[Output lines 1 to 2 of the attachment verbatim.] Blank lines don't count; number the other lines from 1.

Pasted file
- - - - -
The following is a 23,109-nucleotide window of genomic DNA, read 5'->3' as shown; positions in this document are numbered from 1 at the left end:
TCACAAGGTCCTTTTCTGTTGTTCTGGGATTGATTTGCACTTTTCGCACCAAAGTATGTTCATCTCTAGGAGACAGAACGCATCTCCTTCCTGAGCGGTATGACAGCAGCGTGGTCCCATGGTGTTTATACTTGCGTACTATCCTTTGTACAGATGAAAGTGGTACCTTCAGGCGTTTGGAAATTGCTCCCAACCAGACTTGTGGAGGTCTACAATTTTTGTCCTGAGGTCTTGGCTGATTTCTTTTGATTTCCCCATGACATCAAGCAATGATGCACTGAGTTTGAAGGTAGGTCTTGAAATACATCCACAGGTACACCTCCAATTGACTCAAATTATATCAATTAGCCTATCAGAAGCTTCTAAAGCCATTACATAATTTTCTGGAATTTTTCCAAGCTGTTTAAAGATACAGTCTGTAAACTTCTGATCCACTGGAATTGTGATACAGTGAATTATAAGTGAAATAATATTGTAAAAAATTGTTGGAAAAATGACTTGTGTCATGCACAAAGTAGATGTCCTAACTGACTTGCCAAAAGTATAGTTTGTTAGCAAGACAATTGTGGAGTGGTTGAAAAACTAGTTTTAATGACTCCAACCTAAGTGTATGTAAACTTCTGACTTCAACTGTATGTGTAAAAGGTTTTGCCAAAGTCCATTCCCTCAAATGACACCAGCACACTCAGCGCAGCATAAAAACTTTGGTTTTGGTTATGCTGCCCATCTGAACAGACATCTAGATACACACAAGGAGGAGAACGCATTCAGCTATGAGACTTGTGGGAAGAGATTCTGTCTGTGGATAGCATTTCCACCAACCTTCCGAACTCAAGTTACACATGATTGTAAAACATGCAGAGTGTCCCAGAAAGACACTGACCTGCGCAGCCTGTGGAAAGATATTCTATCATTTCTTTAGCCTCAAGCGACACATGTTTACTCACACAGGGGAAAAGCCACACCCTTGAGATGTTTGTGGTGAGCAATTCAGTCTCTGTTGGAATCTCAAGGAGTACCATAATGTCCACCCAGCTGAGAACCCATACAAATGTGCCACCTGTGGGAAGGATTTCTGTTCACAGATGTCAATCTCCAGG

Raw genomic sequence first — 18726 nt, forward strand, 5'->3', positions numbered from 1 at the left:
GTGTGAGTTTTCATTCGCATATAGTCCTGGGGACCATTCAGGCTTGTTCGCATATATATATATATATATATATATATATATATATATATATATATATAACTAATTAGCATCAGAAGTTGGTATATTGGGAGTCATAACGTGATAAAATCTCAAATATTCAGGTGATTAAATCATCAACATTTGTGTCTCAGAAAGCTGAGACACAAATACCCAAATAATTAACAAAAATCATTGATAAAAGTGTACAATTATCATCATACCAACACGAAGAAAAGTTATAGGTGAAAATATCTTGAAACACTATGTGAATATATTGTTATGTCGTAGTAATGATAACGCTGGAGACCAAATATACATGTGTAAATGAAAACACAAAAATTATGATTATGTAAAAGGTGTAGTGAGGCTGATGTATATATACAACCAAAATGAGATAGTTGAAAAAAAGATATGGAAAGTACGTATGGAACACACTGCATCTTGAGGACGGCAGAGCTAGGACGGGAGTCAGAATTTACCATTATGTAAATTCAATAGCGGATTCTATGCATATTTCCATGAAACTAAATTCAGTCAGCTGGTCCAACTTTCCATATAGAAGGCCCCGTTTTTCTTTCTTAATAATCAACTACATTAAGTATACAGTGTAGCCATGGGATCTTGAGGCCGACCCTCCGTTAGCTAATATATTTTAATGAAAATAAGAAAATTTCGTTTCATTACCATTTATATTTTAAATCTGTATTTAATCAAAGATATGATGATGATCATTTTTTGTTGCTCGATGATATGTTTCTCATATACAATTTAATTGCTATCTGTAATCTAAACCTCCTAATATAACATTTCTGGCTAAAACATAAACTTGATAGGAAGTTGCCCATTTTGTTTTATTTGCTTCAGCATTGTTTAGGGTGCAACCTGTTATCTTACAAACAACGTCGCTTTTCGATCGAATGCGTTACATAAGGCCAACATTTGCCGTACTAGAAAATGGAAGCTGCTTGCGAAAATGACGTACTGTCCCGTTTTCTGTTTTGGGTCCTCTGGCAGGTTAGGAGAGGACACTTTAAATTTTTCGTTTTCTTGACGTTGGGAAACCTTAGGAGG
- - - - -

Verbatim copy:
The following is a 23,109-nucleotide window of genomic DNA, read 5'->3' as shown; positions in this document are numbered from 1 at the left end:
TCACAAGGTCCTTTTCTGTTGTTCTGGGATTGATTTGCACTTTTCGCACCAAAGTATGTTCATCTCTAGGAGACAGAACGCATCTCCTTCCTGAGCGGTATGACAGCAGCGTGGTCCCATGGTGTTTATACTTGCGTACTATCCTTTGTACAGATGAAAGTGGTACCTTCAGGCGTTTGGAAATTGCTCCCAACCAGACTTGTGGAGGTCTACAATTTTTGTCCTGAGGTCTTGGCTGATTTCTTTTGATTTCCCCATGACATCAAGCAATGATGCACTGAGTTTGAAGGTAGGTCTTGAAATACATCCACAGGTACACCTCCAATTGACTCAAATTATATCAATTAGCCTATCAGAAGCTTCTAAAGCCATTACATAATTTTCTGGAATTTTTCCAAGCTGTTTAAAGATACAGTCTGTAAACTTCTGATCCACTGGAATTGTGATACAGTGAATTATAAGTGAAATAATATTGTAAAAAATTGTTGGAAAAATGACTTGTGTCATGCACAAAGTAGATGTCCTAACTGACTTGCCAAAAGTATAGTTTGTTAGCAAGACAATTGTGGAGTGGTTGAAAAACTAGTTTTAATGACTCCAACCTAAGTGTATGTAAACTTCTGACTTCAACTGTATGTGTAAAAGGTTTTGCCAAAGTCCATTCCCTCAAATGACACCAGCACACTCAGCGCAGCATAAAAACTTTGGTTTTGGTTATGCTGCCCATCTGAACAGACATCTAGATACACACAAGGAGGAGAACGCATTCAGCTATGAGACTTGTGGGAAGAGATTCTGTCTGTGGATAGCATTTCCACCAACCTTCCGAACTCAAGTTACACATGATTGTAAAACATGCAGAGTGTCCCAGAAAGACACTGACCTGCGCAGCCTGTGGAAAGATATTCTATCATTTCTTTAGCCTCAAGCGACACATGTTTACTCACACAGGGGAAAAGCCACACCCTTGAGATGTTTGTGGTGAGCAATTCAGTCTCTGTTGGAATCTCAAGGAGTACCATAATGTCCACCCAGCTGAGAACCCATACAAATGTGCCACCTGTGGGAAGGATTTCTGTTCACAGATGTCAATCTCCAGG